Creepshow Review: Season 3, Episode 2

  • Reviews

Season 3 of Creepshow continues with two more schlock-horror tales that deliver on different fronts and with different degrees of success. While the second segment, ‘Familiar’, bristles with genuine scares and a very well created monster, the first segment, ‘Skeletons in the Closet’, falls a little flat despite some terrific set dressing.

The comic artwork for season 3, episode 2 of Creepshow

Skeletons in the Closet

Memorabilia museum owner Lampini (Victor Rivera) and his beautiful girlfriend Danielle (Valerie LeBlanc) are on the verge on unveiling a new exhibit of rare pieces when they are confronted by a rival memorabilia collector in the form of the seemingly ever-present James Remar. Things soon spiral out of control and after a swift and bloody murder (mostly portrayed by bright, colourful comic-book panels), things only get worse for our horror obsessed couple.

While the set dressings are a horror fan’s wet dream, with Freddy’s glove, Michael Myers mask and the dangerous orbs from Phantasm all making an appearance, there is something altogether a little unedifying about ‘Skeletons in the Closet’. Rivera is ostensibly meant to be our protagonist in the story, but makes for an entitled, incel-like character who shares more characteristics with The Simpson’s Comic-book Guy than he does with reality. At no point in the episode do you feel like the writer (John Esposito) or director (Greg Nicotero) are interested in examining this particular ‘type’ of fanboy and holding their behaviour to account, and instead just play the segment for laughs without any insight.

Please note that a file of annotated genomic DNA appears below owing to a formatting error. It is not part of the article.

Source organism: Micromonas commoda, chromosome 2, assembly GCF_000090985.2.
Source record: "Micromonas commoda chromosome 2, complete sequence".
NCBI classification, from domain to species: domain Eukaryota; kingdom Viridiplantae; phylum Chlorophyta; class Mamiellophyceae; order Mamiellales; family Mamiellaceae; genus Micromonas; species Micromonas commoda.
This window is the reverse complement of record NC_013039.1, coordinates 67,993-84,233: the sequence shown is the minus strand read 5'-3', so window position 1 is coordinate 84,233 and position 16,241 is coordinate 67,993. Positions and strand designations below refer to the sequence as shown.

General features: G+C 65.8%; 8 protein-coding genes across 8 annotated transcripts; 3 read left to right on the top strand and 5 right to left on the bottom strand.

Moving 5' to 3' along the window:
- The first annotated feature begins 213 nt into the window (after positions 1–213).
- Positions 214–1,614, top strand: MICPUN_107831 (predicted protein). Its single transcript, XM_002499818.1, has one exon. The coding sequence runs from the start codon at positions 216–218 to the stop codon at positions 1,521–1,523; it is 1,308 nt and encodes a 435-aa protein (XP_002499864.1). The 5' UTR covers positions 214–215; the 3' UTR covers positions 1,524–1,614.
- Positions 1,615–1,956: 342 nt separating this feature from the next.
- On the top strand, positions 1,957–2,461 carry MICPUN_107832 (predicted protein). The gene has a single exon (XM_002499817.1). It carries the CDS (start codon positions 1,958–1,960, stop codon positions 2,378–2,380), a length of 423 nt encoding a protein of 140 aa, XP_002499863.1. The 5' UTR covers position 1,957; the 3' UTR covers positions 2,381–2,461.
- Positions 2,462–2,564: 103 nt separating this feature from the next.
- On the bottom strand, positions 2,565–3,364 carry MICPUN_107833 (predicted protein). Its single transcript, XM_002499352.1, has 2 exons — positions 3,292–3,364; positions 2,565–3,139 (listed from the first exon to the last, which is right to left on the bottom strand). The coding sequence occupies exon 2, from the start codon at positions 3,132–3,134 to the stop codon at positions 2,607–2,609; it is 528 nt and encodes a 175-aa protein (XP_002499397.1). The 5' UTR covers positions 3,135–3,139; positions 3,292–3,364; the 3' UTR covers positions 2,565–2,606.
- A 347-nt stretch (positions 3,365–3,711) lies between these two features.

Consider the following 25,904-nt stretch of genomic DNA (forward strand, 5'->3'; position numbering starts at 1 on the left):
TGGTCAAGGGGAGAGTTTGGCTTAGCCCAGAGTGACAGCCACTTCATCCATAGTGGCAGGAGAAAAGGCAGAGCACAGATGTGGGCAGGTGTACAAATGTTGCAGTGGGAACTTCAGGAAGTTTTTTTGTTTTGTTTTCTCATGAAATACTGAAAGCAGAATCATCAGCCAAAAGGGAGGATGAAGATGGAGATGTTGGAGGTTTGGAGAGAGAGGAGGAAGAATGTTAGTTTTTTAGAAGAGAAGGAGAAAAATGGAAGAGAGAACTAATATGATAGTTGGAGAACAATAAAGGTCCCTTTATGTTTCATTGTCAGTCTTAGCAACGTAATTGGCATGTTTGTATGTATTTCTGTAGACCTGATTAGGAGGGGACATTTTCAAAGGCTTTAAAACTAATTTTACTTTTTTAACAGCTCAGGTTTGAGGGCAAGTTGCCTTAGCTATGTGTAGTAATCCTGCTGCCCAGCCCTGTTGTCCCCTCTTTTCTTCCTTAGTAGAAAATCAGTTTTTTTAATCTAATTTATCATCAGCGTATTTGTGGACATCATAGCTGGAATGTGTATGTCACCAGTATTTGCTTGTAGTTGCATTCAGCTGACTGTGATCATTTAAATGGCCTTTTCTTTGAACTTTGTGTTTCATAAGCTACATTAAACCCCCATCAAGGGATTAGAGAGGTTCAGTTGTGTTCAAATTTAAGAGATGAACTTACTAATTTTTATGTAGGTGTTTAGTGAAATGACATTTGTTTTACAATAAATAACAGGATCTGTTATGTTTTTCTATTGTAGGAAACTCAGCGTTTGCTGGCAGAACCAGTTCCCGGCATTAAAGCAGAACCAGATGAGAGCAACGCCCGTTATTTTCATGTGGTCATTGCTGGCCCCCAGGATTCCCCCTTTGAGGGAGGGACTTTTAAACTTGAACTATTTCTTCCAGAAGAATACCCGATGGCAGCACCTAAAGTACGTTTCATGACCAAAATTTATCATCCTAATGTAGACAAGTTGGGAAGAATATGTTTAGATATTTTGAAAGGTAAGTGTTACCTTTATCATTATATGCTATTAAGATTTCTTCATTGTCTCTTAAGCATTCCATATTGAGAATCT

A young man and woman talking to an older gentleman holding a book.

While there is some waffle about Lampini’s father handing down his collection to his son and of a magic that Danielle sees in him, none of the plot seems particularly well considered or focussed.

While there are fun pastiches of Psycho and of classic Harryhausen fare like Jason and the Argonauts, the segment ends on a ‘comical’ note of necrophilia which is neither as funny nor as interesting as it wants to be.

All of which is a pity; the bones of the segment seem ripe for a critique of that kind of enabled man-baby culture that the horror community attracts at times, but the show seems to have no interest in taking a stab at the flabby underbelly of entitlement.

Familiar

Now Familiar on the other hand is a wonderfully crafted segment that really delivers the scares, retains that ‘Creepshow-zaniness’ and delivering an ending that is genuinely unsettling. Written by Josh Malerman (Birdbox), the segment runs with a rich vein of racial undertones that never bubble to the surface, but play just well enough to add some depth to the tale.

Jack (Andrew Bachelor) and his girlfriend Fawn (Hannah Fierman) visit a local psychic while on a drunken night out. While the mysterious psychic (Keith Arthur Bolden) gives his showman-like spiel to Fawn, he secretly slips a note under the table to Jack warning him that ‘something has followed you in here’.

A man sitting in a toilet stall looking concerned.

Soon, Jack begins to be haunted by a dark and mysterious creature that grows ever more powerful throughout the short, lurking in the shadows and making its malevolent presence known. Returning to the psychic for help, he is told that the creature is his familiar, an entity possibly tied to his desires and ambition that Jack needs to deal with before it destroys his life.

There are some nifty creature effects in Familiar and a terrific call-back to one of Poltergeist’s biggest scares, but the overall tone of creeping dread sets this entry apart from all of season three’s entries so far.

Andrew Bachelor is terrific in the lead role, his desperation driving him to terrible lengths to remove the demon from his life. While Hannah Fierman, a captivating screen presence who first came to fame in a very memorable segment in the first V/H/S film, gets to close the episode off with a really chilling and disquieting scene that is sure to be a season highlight.

 

Delivering one of the strongest segments of the entire series, episode two has me eagerly looking forward to what dark tales the Creeper brings our way next week….

By: Hugh McStay

Episode one and two are both streaming on Shudder now. 

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